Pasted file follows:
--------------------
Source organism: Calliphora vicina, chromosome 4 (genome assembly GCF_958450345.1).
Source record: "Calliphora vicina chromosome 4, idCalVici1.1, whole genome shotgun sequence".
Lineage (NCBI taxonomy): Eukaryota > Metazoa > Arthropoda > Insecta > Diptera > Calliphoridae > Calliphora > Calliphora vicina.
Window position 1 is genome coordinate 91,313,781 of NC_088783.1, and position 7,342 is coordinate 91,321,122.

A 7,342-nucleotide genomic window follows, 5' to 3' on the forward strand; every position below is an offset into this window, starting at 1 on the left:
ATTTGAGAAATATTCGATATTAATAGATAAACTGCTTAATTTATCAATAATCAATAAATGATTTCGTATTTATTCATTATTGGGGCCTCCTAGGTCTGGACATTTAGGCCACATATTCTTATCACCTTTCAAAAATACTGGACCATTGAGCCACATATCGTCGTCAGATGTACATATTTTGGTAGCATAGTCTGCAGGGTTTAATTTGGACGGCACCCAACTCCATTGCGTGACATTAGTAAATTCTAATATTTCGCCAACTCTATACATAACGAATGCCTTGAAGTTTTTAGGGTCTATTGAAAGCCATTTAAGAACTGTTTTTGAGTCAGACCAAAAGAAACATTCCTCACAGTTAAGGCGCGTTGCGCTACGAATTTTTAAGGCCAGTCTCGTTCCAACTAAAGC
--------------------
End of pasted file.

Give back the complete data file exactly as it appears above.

Source organism: Calliphora vicina, chromosome 4 (genome assembly GCF_958450345.1).
Source record: "Calliphora vicina chromosome 4, idCalVici1.1, whole genome shotgun sequence".
Lineage (NCBI taxonomy): Eukaryota > Metazoa > Arthropoda > Insecta > Diptera > Calliphoridae > Calliphora > Calliphora vicina.
Window position 1 is genome coordinate 91,313,781 of NC_088783.1, and position 7,342 is coordinate 91,321,122.

A 7,342-nucleotide genomic window follows, 5' to 3' on the forward strand; every position below is an offset into this window, starting at 1 on the left:
ATTTGAGAAATATTCGATATTAATAGATAAACTGCTTAATTTATCAATAATCAATAAATGATTTCGTATTTATTCATTATTGGGGCCTCCTAGGTCTGGACATTTAGGCCACATATTCTTATCACCTTTCAAAAATACTGGACCATTGAGCCACATATCGTCGTCAGATGTACATATTTTGGTAGCATAGTCTGCAGGGTTTAATTTGGACGGCACCCAACTCCATTGCGTGACATTAGTAAATTCTAATATTTCGCCAACTCTATACATAACGAATGCCTTGAAGTTTTTAGGGTCTATTGAAAGCCATTTAAGAACTGTTTTTGAGTCAGACCAAAAGAAACATTCCTCACAGTTAAGGCGCGTTGCGCTACGAATTTTTAAGGCCAGTCTCGTTCCAACTAAAGC